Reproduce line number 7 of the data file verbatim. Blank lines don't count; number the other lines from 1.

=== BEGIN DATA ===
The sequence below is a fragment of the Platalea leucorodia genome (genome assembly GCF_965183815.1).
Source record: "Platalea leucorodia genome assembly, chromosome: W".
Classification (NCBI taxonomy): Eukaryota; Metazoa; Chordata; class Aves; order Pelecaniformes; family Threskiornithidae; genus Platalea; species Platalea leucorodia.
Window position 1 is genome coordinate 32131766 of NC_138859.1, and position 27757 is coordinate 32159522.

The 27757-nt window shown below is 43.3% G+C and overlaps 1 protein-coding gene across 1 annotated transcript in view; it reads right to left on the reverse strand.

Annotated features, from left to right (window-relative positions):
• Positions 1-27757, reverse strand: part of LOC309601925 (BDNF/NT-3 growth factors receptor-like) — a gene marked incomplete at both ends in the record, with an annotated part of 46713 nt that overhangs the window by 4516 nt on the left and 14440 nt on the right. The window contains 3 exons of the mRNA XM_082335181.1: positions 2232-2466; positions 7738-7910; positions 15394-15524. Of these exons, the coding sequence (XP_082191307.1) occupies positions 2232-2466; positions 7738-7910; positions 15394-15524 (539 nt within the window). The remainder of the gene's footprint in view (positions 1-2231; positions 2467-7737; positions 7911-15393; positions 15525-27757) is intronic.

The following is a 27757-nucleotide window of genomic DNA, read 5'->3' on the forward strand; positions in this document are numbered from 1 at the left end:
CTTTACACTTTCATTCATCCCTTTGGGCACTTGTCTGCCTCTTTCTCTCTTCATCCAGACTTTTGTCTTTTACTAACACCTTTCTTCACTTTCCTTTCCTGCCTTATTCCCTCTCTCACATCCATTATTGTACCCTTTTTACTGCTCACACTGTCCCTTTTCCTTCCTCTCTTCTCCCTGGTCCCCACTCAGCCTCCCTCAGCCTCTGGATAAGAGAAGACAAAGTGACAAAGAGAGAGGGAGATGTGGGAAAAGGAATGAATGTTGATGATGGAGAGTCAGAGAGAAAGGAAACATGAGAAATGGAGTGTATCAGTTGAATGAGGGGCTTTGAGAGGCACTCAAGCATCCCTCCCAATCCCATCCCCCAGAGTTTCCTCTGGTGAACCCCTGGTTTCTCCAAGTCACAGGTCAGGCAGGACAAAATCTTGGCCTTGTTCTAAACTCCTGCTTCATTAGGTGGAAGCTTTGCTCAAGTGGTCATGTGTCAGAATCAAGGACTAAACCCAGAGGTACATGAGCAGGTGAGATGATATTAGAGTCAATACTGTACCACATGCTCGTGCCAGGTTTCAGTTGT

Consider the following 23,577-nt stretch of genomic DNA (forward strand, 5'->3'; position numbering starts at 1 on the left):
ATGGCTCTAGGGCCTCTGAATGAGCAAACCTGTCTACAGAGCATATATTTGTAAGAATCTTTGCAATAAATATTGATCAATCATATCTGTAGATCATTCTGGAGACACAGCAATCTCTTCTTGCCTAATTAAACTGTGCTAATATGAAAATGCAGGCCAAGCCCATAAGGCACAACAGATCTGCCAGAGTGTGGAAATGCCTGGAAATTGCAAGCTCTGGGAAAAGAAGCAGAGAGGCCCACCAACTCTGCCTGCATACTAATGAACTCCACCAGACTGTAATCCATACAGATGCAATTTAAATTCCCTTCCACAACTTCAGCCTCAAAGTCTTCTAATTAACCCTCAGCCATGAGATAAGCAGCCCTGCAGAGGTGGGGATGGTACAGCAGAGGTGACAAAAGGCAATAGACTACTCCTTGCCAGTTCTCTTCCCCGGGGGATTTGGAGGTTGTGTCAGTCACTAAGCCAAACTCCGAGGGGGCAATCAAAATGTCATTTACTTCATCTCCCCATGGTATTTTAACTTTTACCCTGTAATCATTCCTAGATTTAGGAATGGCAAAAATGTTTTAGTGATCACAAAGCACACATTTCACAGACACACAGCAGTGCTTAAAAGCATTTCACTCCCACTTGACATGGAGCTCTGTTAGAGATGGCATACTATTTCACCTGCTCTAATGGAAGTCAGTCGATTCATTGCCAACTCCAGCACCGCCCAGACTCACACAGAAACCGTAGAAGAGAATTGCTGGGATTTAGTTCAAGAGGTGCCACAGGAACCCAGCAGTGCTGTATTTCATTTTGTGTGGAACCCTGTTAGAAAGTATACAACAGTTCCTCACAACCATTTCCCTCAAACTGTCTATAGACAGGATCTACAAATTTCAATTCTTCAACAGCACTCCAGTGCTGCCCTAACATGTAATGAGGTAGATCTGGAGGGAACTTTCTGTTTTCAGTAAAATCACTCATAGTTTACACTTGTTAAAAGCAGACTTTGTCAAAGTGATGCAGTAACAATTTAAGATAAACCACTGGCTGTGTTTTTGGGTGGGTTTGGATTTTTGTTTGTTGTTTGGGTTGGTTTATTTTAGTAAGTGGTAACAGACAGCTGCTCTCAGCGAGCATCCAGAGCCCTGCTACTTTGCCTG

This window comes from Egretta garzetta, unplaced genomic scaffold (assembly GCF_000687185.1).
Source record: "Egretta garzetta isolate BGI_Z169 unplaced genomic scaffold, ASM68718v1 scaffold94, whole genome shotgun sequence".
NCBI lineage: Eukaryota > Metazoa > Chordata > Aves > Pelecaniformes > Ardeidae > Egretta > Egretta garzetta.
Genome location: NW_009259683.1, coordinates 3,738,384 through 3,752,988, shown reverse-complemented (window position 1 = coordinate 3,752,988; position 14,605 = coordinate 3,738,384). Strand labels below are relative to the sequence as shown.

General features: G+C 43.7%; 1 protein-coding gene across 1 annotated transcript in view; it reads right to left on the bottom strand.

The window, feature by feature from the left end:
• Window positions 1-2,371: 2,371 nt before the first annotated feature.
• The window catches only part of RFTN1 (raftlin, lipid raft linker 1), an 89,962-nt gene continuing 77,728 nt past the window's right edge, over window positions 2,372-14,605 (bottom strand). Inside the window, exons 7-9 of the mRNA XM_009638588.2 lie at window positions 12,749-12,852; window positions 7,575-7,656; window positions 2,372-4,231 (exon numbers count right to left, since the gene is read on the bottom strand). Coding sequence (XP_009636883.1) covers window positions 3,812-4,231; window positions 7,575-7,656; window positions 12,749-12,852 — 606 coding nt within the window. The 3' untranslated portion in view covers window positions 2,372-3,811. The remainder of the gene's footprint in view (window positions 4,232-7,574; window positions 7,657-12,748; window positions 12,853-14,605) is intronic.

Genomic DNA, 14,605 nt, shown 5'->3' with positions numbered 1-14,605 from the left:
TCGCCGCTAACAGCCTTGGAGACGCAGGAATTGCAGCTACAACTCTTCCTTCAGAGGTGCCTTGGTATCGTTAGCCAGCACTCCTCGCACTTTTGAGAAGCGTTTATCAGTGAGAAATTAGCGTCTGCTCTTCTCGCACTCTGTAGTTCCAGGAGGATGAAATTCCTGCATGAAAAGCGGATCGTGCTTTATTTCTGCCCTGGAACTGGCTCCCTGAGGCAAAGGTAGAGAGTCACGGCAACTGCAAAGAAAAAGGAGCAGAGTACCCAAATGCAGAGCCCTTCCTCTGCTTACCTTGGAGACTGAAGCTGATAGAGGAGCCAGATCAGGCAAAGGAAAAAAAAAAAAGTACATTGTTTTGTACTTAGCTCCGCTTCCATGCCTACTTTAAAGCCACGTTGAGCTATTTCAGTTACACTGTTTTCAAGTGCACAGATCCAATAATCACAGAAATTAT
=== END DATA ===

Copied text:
• Positions 1-27757, reverse strand: part of LOC309601925 (BDNF/NT-3 growth factors receptor-like) — a gene marked incomplete at both ends in the record, with an annotated part of 46713 nt that overhangs the window by 4516 nt on the left and 14440 nt on the right. The window contains 3 exons of the mRNA XM_082335181.1: positions 2232-2466; positions 7738-7910; positions 15394-15524. Of these exons, the coding sequence (XP_082191307.1) occupies positions 2232-2466; positions 7738-7910; positions 15394-15524 (539 nt within the window). The remainder of the gene's footprint in view (positions 1-2231; positions 2467-7737; positions 7911-15393; positions 15525-27757) is intronic.